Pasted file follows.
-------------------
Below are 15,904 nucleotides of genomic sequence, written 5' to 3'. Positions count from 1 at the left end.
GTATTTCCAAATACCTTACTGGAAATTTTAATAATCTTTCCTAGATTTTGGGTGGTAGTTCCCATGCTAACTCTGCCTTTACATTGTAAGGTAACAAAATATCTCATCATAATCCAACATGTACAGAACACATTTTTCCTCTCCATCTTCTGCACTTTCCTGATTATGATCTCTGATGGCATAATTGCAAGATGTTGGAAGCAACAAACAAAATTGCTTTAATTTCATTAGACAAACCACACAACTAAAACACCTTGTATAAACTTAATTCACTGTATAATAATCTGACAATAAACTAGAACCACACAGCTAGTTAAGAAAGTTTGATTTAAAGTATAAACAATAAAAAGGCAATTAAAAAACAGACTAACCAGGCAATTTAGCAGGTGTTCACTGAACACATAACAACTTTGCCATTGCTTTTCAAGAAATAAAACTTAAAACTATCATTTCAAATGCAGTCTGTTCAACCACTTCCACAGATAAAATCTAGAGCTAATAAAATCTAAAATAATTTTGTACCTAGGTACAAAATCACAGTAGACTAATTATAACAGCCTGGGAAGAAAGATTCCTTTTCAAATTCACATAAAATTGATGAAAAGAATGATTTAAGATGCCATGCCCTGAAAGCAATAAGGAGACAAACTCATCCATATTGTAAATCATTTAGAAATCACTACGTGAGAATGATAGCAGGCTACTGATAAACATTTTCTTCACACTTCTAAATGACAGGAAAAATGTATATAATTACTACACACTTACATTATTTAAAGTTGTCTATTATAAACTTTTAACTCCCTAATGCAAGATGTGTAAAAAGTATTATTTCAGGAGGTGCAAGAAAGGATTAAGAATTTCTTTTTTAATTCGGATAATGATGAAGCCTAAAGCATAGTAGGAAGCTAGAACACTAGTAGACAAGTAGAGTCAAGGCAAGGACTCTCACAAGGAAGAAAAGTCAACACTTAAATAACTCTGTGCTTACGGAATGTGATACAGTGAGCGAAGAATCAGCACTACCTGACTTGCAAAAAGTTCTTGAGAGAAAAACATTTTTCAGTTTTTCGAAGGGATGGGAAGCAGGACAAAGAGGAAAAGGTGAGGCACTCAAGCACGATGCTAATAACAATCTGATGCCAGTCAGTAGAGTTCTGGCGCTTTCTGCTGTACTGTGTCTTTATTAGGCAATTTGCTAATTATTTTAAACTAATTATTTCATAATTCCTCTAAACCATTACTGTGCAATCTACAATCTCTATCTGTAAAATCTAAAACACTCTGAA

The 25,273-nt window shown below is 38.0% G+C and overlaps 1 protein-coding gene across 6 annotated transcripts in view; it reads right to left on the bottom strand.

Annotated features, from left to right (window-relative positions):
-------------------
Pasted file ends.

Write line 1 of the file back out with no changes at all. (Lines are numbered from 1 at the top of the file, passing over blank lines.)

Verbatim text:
Below are 15,904 nucleotides of genomic sequence, written 5' to 3'. Positions count from 1 at the left end.